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Feb 172016

Amanda van MulligenLast August I took my eldest two sons to their first eredivisie match at the Kyocera Stadion in The Hague. We’ve been to almost every home game since.

It’s reminiscent of my own footballing childhood; from the age of seven I stood on the terraces of my local football club at Vicarage Road. Up until I left England in 2000, at the tender age of 27, I was a serial season ticket holder at Watford Football Club.

It’s amazing what you can learn as a football supporter when you are a child: loyalty to a cause; dealing with disappointment; emotional involvement; commitment; social connection, cohesion and a sense of community; something to identify with and most importantly of all you learn to believe in dreams and miracles. (I write this hours after I watched ADO beat Feyenoord in De Kuip.)

As a child I associated football with family time. My brother (actually a Liverpool supporter) and I travelled with my parents the length and breadth of England to follow the Hornets. I have fond memories; it was an activity that brought us together – football was a passion we shared. So it’s no accident my own little family can be found in the family section of ADO’s home ground this season. I have been waiting for my children to be of an age where they are ready to embrace sitting in a football stadium every week for ninety minutes at a time.

On one occasion this season my husband accompanied us, as did our four year old, but it proved to be a little much for the attention span of our youngest. (The lesson he learnt that day was patience!) So the composition of my family representation changes each home game – but in one form or another we are there. We are part of the ADO Den Haag community.

It’s a community that was caught up in a scandal in January when a handful of fans chanted racist and insulting slurs against Ajax. There were two appeals over the loudspeaker to stop. It didn’t. It was disturbing. It was uncomfortable. This was happening at my club. Our club. I left the stadium with a bad taste in my mouth that, for once, wasn’t attributable to ADO’s defeat or on pitch performance.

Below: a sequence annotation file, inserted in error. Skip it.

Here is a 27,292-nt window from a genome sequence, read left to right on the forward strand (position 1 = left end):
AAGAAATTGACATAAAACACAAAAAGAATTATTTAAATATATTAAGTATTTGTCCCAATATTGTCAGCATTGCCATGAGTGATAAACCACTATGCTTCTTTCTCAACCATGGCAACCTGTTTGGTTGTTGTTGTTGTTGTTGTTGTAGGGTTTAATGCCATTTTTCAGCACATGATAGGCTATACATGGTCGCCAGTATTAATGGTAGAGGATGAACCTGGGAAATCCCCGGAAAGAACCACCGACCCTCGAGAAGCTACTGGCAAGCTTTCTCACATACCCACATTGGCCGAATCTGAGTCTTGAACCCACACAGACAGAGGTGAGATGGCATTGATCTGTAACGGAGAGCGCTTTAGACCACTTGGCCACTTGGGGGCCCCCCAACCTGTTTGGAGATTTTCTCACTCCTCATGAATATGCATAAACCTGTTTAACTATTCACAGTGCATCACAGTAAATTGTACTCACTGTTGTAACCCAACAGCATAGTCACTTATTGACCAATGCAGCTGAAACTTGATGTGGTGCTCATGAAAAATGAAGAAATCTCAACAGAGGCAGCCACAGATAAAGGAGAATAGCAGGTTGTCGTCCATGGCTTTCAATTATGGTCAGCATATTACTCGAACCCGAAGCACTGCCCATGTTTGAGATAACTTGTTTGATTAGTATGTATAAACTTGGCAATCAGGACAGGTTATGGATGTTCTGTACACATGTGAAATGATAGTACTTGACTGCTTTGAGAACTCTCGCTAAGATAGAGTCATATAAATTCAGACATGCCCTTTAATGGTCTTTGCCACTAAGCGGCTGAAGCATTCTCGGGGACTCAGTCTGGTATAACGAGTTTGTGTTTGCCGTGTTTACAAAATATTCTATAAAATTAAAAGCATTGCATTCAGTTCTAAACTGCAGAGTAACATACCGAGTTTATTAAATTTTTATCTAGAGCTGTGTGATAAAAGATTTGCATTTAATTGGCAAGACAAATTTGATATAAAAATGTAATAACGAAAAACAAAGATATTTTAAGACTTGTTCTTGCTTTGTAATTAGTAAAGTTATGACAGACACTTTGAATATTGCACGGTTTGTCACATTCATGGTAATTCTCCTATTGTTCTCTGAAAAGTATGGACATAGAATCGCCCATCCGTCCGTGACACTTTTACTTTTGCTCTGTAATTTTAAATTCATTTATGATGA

As we walked to the train station after the match, I took the opportunity to speak to my eldest son who was at the match. I asked him how much he had understood about what had been going on. He hadn’t got any of it – he was focused on the match and we couldn’t hear the specifics of the songs or chants from where we were sitting. I could have left it there. But I chose not to.

I chose to use it as a learning moment. We talked about what had happened as we walked. We talked about it again when it was announced that supporters had been identified, faced prosecution and had received a stadium ban. We talked about it again after the next ADO home game, when the ADO club staff tackled the issue themselves with videos of the players and staff about the kind of support they wanted to hear from the terraces, and a banner which asked for racism to be given the red card.

We talked about what and why it had happened. We talked about whether it was right or wrong, and why he thought what he did. He was shocked that racism exists. He was shocked that people would insult a football player because of his origins. He looked puzzled as he told me,

“We are all the same, just different colours.”

I realised I didn’t need to give my son a lesson about racism – he has it covered. My son showed me that it’s not just as children we can learn a thing or two sitting supporting our local football team – it’s a lesson that other football supporters would do well to learn too.


  • There is also a great website for expats to keep up to date with the “Haagse” club in many different languages – ADO for expats

This article was written by: Amanda van Mulligen

Amanda van Mulligen-093I am British but have called the Netherlands home since 2000. I live in a void between being British and being Dutch. I am ‘mama’ to three boys aged seven and under. All three were born in the Netherlands and have dual nationality but the reality is they are more Cloggie than Brit….. and that makes life interesting. Motherhood abroad throws up challenges, questions and amazing memories. My “Expat Life with a Double Buggy” blog is my tale of living, loving and mothering abroad in the Netherlands, about the ups and downs of life in a foreign country.